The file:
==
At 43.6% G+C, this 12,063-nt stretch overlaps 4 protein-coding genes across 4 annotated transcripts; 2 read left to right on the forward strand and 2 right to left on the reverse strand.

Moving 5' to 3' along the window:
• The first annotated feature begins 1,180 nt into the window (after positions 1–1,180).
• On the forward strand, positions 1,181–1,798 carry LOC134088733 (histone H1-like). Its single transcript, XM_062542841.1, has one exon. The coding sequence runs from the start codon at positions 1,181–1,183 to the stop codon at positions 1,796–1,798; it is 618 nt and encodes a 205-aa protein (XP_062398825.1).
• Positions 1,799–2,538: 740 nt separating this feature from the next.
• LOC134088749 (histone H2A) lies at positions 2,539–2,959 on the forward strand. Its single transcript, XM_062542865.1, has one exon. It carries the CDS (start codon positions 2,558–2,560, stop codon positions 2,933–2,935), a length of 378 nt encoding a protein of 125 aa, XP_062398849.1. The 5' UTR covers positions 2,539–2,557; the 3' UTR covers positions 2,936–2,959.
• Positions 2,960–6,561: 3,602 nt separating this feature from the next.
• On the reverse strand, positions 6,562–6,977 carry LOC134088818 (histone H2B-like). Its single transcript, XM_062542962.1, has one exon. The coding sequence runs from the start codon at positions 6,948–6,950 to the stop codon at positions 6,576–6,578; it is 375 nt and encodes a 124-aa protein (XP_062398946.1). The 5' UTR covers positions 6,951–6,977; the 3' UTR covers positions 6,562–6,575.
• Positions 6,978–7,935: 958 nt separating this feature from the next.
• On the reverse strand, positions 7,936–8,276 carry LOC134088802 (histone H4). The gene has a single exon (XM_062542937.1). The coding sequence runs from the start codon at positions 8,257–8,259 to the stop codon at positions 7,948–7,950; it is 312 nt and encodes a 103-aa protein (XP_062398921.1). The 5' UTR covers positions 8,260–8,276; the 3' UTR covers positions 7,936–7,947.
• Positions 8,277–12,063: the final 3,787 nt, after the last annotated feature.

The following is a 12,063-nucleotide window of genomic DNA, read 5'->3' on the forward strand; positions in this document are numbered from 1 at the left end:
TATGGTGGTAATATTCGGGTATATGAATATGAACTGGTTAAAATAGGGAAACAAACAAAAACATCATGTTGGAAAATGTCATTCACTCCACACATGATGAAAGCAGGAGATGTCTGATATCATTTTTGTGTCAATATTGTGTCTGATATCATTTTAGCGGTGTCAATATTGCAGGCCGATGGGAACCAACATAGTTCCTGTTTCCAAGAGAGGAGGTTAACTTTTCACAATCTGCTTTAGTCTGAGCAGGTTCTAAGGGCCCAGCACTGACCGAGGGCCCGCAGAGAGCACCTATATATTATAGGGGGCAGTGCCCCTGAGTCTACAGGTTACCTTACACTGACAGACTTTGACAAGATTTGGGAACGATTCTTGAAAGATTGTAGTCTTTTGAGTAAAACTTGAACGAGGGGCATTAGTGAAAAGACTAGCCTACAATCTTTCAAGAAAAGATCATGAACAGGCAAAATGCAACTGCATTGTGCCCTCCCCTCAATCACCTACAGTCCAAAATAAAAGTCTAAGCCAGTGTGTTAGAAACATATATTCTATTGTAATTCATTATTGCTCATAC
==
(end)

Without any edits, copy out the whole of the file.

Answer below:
At 43.6% G+C, this 12,063-nt stretch overlaps 4 protein-coding genes across 4 annotated transcripts; 2 read left to right on the forward strand and 2 right to left on the reverse strand.

Moving 5' to 3' along the window:
• The first annotated feature begins 1,180 nt into the window (after positions 1–1,180).
• On the forward strand, positions 1,181–1,798 carry LOC134088733 (histone H1-like). Its single transcript, XM_062542841.1, has one exon. The coding sequence runs from the start codon at positions 1,181–1,183 to the stop codon at positions 1,796–1,798; it is 618 nt and encodes a 205-aa protein (XP_062398825.1).
• Positions 1,799–2,538: 740 nt separating this feature from the next.
• LOC134088749 (histone H2A) lies at positions 2,539–2,959 on the forward strand. Its single transcript, XM_062542865.1, has one exon. It carries the CDS (start codon positions 2,558–2,560, stop codon positions 2,933–2,935), a length of 378 nt encoding a protein of 125 aa, XP_062398849.1. The 5' UTR covers positions 2,539–2,557; the 3' UTR covers positions 2,936–2,959.
• Positions 2,960–6,561: 3,602 nt separating this feature from the next.
• On the reverse strand, positions 6,562–6,977 carry LOC134088818 (histone H2B-like). Its single transcript, XM_062542962.1, has one exon. The coding sequence runs from the start codon at positions 6,948–6,950 to the stop codon at positions 6,576–6,578; it is 375 nt and encodes a 124-aa protein (XP_062398946.1). The 5' UTR covers positions 6,951–6,977; the 3' UTR covers positions 6,562–6,575.
• Positions 6,978–7,935: 958 nt separating this feature from the next.
• On the reverse strand, positions 7,936–8,276 carry LOC134088802 (histone H4). The gene has a single exon (XM_062542937.1). The coding sequence runs from the start codon at positions 8,257–8,259 to the stop codon at positions 7,948–7,950; it is 312 nt and encodes a 103-aa protein (XP_062398921.1). The 5' UTR covers positions 8,260–8,276; the 3' UTR covers positions 7,936–7,947.
• Positions 8,277–12,063: the final 3,787 nt, after the last annotated feature.

The following is a 12,063-nucleotide window of genomic DNA, read 5'->3' on the forward strand; positions in this document are numbered from 1 at the left end:
TATGGTGGTAATATTCGGGTATATGAATATGAACTGGTTAAAATAGGGAAACAAACAAAAACATCATGTTGGAAAATGTCATTCACTCCACACATGATGAAAGCAGGAGATGTCTGATATCATTTTTGTGTCAATATTGTGTCTGATATCATTTTAGCGGTGTCAATATTGCAGGCCGATGGGAACCAACATAGTTCCTGTTTCCAAGAGAGGAGGTTAACTTTTCACAATCTGCTTTAGTCTGAGCAGGTTCTAAGGGCCCAGCACTGACCGAGGGCCCGCAGAGAGCACCTATATATTATAGGGGGCAGTGCCCCTGAGTCTACAGGTTACCTTACACTGACAGACTTTGACAAGATTTGGGAACGATTCTTGAAAGATTGTAGTCTTTTGAGTAAAACTTGAACGAGGGGCATTAGTGAAAAGACTAGCCTACAATCTTTCAAGAAAAGATCATGAACAGGCAAAATGCAACTGCATTGTGCCCTCCCCTCAATCACCTACAGTCCAAAATAAAAGTCTAAGCCAGTGTGTTAGAAACATATATTCTATTGTAATTCATTATTGCTCATAC